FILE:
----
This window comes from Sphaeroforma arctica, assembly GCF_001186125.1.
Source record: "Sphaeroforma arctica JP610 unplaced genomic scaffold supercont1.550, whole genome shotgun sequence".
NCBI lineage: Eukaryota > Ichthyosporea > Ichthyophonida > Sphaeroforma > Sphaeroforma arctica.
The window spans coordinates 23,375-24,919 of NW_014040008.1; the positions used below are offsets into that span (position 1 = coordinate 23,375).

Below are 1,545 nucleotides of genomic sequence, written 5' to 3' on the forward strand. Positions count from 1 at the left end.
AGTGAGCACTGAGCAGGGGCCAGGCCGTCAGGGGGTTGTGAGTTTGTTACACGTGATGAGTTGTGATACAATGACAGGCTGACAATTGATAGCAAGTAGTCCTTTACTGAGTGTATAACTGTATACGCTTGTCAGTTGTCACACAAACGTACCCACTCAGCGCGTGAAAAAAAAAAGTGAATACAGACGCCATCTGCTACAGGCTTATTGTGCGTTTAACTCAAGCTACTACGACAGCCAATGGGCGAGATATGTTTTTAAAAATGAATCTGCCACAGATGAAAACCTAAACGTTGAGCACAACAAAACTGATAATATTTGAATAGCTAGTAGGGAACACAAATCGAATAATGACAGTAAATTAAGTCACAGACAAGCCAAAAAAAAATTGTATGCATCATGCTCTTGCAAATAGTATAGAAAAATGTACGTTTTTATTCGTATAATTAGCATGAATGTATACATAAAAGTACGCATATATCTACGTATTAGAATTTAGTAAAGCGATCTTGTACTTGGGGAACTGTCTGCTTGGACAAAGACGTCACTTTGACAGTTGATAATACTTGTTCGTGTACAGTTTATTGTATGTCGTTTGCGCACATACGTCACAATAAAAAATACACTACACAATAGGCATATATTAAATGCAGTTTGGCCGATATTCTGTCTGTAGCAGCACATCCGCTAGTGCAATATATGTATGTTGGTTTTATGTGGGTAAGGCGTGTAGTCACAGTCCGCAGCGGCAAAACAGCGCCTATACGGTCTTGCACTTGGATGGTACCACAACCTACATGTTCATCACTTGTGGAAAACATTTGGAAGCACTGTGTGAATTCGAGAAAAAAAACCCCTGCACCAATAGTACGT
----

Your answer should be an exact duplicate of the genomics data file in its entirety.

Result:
This window comes from Sphaeroforma arctica, assembly GCF_001186125.1.
Source record: "Sphaeroforma arctica JP610 unplaced genomic scaffold supercont1.550, whole genome shotgun sequence".
NCBI lineage: Eukaryota > Ichthyosporea > Ichthyophonida > Sphaeroforma > Sphaeroforma arctica.
The window spans coordinates 23,375-24,919 of NW_014040008.1; the positions used below are offsets into that span (position 1 = coordinate 23,375).

Below are 1,545 nucleotides of genomic sequence, written 5' to 3' on the forward strand. Positions count from 1 at the left end.
AGTGAGCACTGAGCAGGGGCCAGGCCGTCAGGGGGTTGTGAGTTTGTTACACGTGATGAGTTGTGATACAATGACAGGCTGACAATTGATAGCAAGTAGTCCTTTACTGAGTGTATAACTGTATACGCTTGTCAGTTGTCACACAAACGTACCCACTCAGCGCGTGAAAAAAAAAAGTGAATACAGACGCCATCTGCTACAGGCTTATTGTGCGTTTAACTCAAGCTACTACGACAGCCAATGGGCGAGATATGTTTTTAAAAATGAATCTGCCACAGATGAAAACCTAAACGTTGAGCACAACAAAACTGATAATATTTGAATAGCTAGTAGGGAACACAAATCGAATAATGACAGTAAATTAAGTCACAGACAAGCCAAAAAAAAATTGTATGCATCATGCTCTTGCAAATAGTATAGAAAAATGTACGTTTTTATTCGTATAATTAGCATGAATGTATACATAAAAGTACGCATATATCTACGTATTAGAATTTAGTAAAGCGATCTTGTACTTGGGGAACTGTCTGCTTGGACAAAGACGTCACTTTGACAGTTGATAATACTTGTTCGTGTACAGTTTATTGTATGTCGTTTGCGCACATACGTCACAATAAAAAATACACTACACAATAGGCATATATTAAATGCAGTTTGGCCGATATTCTGTCTGTAGCAGCACATCCGCTAGTGCAATATATGTATGTTGGTTTTATGTGGGTAAGGCGTGTAGTCACAGTCCGCAGCGGCAAAACAGCGCCTATACGGTCTTGCACTTGGATGGTACCACAACCTACATGTTCATCACTTGTGGAAAACATTTGGAAGCACTGTGTGAATTCGAGAAAAAAAACCCCTGCACCAATAGTACGT